I’ve heard lots of people tell me I should do something they want just because it makes me feel good. Warm fuzzies and all that.

    I haven’t met many of them on Samizdata, though.

  • asokoloski

    I am one of those young libertarians you talk about. I do not believe that the government should grant monopolistic privileges of any kind.

    The amount of work that goes into producing something doesn’t matter at all. If I invent a machine that you could point at a house and it produces another house exactly like it from raw materials, would you claim that any house produced belongs to the builder of the original house? Or support protectionist policies to prevent my machine from being used, when it could help house millions of poor people?

    There are many ways to make money off of art that do not involve coercion. Fans will often voluntarily buy directly from you to support your work, even if they could get a copy — I’ve done it before. If you think you’re not making enough money doing whatever art you do, get another job. The simple truth is that while producing art is hard, art doesn’t really have that much value for most people, compared to physical goods. Copyrights distort the market for all kinds of art, encouraging people to produce art when their talents would be better used elsewhere.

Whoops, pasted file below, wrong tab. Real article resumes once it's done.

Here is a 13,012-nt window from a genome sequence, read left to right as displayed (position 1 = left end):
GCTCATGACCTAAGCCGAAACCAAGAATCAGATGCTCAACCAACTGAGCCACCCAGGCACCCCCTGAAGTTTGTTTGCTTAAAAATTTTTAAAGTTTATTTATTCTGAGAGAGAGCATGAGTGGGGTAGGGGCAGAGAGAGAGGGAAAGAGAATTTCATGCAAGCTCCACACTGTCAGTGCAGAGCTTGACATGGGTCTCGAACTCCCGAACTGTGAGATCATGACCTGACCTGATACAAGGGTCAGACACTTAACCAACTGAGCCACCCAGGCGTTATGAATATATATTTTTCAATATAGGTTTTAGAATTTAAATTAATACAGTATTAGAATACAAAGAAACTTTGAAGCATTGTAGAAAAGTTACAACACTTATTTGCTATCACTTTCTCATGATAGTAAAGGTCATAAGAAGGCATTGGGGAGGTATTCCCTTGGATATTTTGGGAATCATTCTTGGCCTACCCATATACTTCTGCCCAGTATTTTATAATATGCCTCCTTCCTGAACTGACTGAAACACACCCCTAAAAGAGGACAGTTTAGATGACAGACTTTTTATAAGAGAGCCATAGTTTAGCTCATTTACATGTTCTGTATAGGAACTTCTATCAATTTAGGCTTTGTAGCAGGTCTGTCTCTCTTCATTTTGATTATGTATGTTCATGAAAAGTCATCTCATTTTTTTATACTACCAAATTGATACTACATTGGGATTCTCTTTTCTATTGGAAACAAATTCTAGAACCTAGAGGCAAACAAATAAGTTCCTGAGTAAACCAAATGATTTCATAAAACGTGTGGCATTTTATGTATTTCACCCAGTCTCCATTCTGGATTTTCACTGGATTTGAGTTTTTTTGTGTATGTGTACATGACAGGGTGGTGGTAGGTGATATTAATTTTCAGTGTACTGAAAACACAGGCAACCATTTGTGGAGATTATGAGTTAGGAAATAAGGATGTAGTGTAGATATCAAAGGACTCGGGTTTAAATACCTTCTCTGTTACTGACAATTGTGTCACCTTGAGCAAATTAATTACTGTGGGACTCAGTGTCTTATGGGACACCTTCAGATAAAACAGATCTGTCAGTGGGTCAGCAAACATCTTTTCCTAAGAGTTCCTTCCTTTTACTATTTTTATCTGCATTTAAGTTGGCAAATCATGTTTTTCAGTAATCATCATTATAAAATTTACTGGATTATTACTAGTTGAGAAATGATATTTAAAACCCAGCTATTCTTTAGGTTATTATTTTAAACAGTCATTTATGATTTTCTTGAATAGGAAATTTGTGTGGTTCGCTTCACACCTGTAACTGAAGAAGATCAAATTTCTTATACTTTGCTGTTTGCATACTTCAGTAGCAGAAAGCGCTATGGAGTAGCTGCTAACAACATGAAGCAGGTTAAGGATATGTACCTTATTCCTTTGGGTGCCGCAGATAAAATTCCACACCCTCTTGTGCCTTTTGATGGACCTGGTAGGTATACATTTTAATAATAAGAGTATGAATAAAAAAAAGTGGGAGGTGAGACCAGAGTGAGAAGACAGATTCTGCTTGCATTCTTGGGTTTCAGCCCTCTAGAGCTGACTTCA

Saying that the government should force people to value your art by how much work you put into it is an expression of Marx’s labor theory of value. You may complain that you’re entitled to more than good feelings for producing a work of art, but really, you are entitled to nothing more than people are willing to pay. And you are definitely not entitled to a monopoly.

  • Midwesterner


    Your cases are so collectivist, they’re beyond absurd. You seem to be challenging the concept of private property in its entirety.

    Here’s one hunk of nonsense.

    “Saying that the government should force people to value your art by how much work you put into it is an expression of Marx’s labor theory of value.”

    I don’t want people forced to value my art AT ALL. How much work I put into it is an utterly irrelevant introduction of yours.

    I’ll type slowly and use small words. If you don’t value it, DON’T STEAL IT.

    “art doesn’t really have that much value for most people”


    You are just one more collectivist trying to assign value to other people’s property so you can redistribute it (to yourself) according to how much you decide it’s ‘worth’.

    As for your case with the replicator cannon you plan to point at houses, I doubt you could invent a reason to eat ,much less a replicator machine. Let’s assume that, really, you bought it. I’ve designed and built houses. I can tell you better than your denial will accept, designing houses well is very difficult, and done poorly, is disastrous for the owner.

    You try pointing your machine at my house and you’ll get it handed back to you in several pieces. You want to replicate houses? Design/build or buy rights to one yourself. Replicate as many copies as you want.